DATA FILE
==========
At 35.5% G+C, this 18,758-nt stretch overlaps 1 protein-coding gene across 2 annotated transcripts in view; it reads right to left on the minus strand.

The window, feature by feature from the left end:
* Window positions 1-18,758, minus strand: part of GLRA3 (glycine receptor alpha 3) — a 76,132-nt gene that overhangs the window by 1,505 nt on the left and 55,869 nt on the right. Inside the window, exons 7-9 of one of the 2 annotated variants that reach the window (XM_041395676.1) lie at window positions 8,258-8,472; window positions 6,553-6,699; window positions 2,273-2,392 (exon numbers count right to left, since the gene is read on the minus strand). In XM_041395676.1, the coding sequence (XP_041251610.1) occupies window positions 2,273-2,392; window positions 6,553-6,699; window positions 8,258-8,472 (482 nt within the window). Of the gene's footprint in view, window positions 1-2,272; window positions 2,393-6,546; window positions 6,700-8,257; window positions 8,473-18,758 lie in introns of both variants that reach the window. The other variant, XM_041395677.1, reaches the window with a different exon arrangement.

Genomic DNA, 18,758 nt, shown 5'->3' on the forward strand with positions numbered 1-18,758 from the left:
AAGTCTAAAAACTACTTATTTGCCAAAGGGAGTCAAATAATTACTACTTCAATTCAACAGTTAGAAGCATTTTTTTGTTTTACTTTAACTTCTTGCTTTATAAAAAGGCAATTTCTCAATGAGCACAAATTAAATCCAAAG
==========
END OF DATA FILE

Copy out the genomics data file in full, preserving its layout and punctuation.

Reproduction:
At 35.5% G+C, this 18,758-nt stretch overlaps 1 protein-coding gene across 2 annotated transcripts in view; it reads right to left on the minus strand.

The window, feature by feature from the left end:
* Window positions 1-18,758, minus strand: part of GLRA3 (glycine receptor alpha 3) — a 76,132-nt gene that overhangs the window by 1,505 nt on the left and 55,869 nt on the right. Inside the window, exons 7-9 of one of the 2 annotated variants that reach the window (XM_041395676.1) lie at window positions 8,258-8,472; window positions 6,553-6,699; window positions 2,273-2,392 (exon numbers count right to left, since the gene is read on the minus strand). In XM_041395676.1, the coding sequence (XP_041251610.1) occupies window positions 2,273-2,392; window positions 6,553-6,699; window positions 8,258-8,472 (482 nt within the window). Of the gene's footprint in view, window positions 1-2,272; window positions 2,393-6,546; window positions 6,700-8,257; window positions 8,473-18,758 lie in introns of both variants that reach the window. The other variant, XM_041395677.1, reaches the window with a different exon arrangement.

Genomic DNA, 18,758 nt, shown 5'->3' on the forward strand with positions numbered 1-18,758 from the left:
AAGTCTAAAAACTACTTATTTGCCAAAGGGAGTCAAATAATTACTACTTCAATTCAACAGTTAGAAGCATTTTTTTGTTTTACTTTAACTTCTTGCTTTATAAAAAGGCAATTTCTCAATGAGCACAAATTAAATCCAAAG